Vijay Iyer: Mike is being really modest about his musical abilities because the stuff he puts together, the musical collage work, using samples and electronic sounds, I think is completely brilliant. Something that I was drawn to immediately when I heard it was just a sense of how to be with music in a way that you don't often hear from poets or hip-hop artists. Even when he recites his poetry, I hear his belief in the power of music. He really hears the space between the words as music.
Both of us have this strong urge to articulate hybridity through our music and writing; it seems to work in a very complementary way. All our influences are hybrid, all the way down.
It is not about taking some stable classical form and merging it with some other stable form. All these forms are dynamic and changing all the time. When we talk about "Indian" music, what is that exactly? Music that a billion people listen to? I have no idea what that is, it could be anything really.
At some point for this project, we were putting together an electronic track for one of the pieces and we thought we should sample some Bollywood music because the character is talking about the beauty of Bollywood film. Mike has a fairly large collection of Bollywood music and we tried to delve through it to find something that would be iconically Bollywood-sounding, but we couldn't because it is so hybrid to begin with. They have been sampling the rest of the world longer than anyone has been sampling them.
I think it is important to tell this story — and tell it in a way that is not necessarily linear. It can be told just in the details of how we put music together: the form itself can reveal something about this hybrid space that we live in.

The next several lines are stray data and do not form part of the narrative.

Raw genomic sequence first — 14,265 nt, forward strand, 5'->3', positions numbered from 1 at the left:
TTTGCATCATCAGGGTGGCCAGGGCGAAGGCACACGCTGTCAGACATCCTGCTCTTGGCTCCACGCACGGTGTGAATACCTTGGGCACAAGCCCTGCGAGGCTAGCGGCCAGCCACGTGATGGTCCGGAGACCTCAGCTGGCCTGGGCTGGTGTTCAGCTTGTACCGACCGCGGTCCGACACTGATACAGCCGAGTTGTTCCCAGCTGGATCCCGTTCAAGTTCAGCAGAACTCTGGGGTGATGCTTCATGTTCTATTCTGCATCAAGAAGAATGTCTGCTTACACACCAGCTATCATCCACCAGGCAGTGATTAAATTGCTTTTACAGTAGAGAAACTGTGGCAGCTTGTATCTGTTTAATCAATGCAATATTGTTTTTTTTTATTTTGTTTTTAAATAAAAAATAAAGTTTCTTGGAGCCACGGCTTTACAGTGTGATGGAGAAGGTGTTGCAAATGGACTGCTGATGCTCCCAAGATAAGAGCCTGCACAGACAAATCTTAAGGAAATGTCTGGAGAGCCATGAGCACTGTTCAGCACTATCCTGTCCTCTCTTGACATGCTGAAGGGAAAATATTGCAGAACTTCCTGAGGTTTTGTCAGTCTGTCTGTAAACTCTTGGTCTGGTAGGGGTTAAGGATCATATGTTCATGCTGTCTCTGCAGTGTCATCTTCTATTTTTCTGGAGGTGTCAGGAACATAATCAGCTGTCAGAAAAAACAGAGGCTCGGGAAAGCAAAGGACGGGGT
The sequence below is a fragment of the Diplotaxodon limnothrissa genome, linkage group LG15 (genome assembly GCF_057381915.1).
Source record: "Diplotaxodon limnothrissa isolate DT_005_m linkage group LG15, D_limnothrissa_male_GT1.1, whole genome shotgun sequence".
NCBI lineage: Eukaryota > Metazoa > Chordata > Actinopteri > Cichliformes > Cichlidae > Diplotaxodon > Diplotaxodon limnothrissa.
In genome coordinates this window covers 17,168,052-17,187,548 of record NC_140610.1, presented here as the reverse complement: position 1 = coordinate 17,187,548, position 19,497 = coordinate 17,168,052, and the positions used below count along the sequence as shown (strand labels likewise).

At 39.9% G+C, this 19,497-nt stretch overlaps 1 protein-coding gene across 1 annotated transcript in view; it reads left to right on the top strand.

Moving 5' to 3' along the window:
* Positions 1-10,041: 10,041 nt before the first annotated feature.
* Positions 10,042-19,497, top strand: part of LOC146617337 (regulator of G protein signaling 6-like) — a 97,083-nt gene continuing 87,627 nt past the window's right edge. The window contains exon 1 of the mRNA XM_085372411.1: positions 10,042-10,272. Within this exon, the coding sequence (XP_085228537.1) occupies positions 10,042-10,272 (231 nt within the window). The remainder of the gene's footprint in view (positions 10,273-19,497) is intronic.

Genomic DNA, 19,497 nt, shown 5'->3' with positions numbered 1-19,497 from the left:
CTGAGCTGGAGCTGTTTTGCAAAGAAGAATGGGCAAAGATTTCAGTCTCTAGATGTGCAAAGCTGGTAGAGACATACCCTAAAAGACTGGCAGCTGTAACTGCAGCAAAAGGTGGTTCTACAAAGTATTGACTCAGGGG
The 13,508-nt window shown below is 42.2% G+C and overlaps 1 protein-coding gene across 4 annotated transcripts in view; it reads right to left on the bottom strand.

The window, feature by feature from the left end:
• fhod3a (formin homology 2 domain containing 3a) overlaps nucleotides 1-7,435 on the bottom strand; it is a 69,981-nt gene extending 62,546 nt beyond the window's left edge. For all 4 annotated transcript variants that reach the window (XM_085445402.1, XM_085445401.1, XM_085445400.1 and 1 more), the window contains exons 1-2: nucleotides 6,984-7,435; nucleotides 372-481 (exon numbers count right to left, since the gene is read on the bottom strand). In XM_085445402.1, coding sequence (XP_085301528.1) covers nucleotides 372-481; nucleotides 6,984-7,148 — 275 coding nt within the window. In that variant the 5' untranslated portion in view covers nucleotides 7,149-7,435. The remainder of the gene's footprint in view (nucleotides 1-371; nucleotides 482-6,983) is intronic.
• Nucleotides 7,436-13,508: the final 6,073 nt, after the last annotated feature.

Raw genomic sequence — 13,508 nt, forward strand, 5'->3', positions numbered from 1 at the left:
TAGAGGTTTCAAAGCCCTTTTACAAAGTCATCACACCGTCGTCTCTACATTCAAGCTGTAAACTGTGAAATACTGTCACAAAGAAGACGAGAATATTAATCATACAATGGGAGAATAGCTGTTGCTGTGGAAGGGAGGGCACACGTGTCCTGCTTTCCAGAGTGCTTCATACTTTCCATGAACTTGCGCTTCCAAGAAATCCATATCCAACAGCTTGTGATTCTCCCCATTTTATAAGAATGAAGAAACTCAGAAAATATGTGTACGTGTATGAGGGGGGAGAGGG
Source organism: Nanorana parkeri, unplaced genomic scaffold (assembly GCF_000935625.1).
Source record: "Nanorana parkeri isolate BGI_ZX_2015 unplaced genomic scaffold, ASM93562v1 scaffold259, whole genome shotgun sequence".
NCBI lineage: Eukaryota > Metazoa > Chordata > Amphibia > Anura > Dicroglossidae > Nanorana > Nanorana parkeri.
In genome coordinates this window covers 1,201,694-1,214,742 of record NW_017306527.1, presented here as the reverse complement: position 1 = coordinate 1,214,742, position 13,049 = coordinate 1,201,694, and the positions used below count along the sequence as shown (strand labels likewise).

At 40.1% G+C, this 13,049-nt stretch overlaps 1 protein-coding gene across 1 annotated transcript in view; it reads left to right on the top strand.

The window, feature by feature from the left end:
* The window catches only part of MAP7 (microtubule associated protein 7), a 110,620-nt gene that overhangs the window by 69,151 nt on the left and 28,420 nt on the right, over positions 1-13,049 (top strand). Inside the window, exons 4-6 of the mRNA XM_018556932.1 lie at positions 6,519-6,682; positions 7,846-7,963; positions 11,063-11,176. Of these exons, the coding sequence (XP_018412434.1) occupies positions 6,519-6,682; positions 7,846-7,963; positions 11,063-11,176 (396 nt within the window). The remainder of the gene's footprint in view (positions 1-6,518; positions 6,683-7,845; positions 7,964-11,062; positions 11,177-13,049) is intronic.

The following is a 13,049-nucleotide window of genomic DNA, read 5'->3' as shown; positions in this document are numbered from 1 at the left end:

Both of you have been quite prolific and successful in your respective fields. Would you say that your previous work has generally been overtly political in the way that this piece is?
Mike Ladd: Yes, certainly. This piece is actually toned down a bit from what I normally do, so it has been a bit of an evolution for me. My first work was pretty much just rhetorical.
This work is political as much as everything I am ever going to do is political even if it is just an album of whistling. This is just my understanding of politics. I am continuously asked whether I consider myself a political artist, and in fact I don't think of it in those terms. I consider myself someone who is always expressing my life in its entirety. A great deal of my life was spent sitting around my mother's dining-room table with her friends who, for the most part, were writers or musicians or professors, and listening to political discussions. Or at my aunt's house, where I also grew up a lot of the time when my aunt was cleaning houses, and my uncle worked in the post office, there would also be political discussions. Or when I was hanging out with my cousin Dean, there would be a political discussion; a lot of what he was doing was also political.
I don't think it is possible to extract politics from any one of these realms. And that is just how I approach everything.
Vijay Iyer: I have always seen my work as politicized in a certain way. It is also very much about my life experiences transduced into this other medium. Not only are they representing my life experiences, they are literally my life experiences: the act of making music is my life experience. Within that is my perspective as a person of color in this country and that is utterly fundamental to everything I do and to every human interaction that I have in this culture. I think just being aware of that casts a different light on the work I do from my own perspective. What I mean is that I always see what I am doing as somehow the outcome of this path that I have been on, and so much of that has been about negotiating this identity and figuring out who I am, and trying to express that.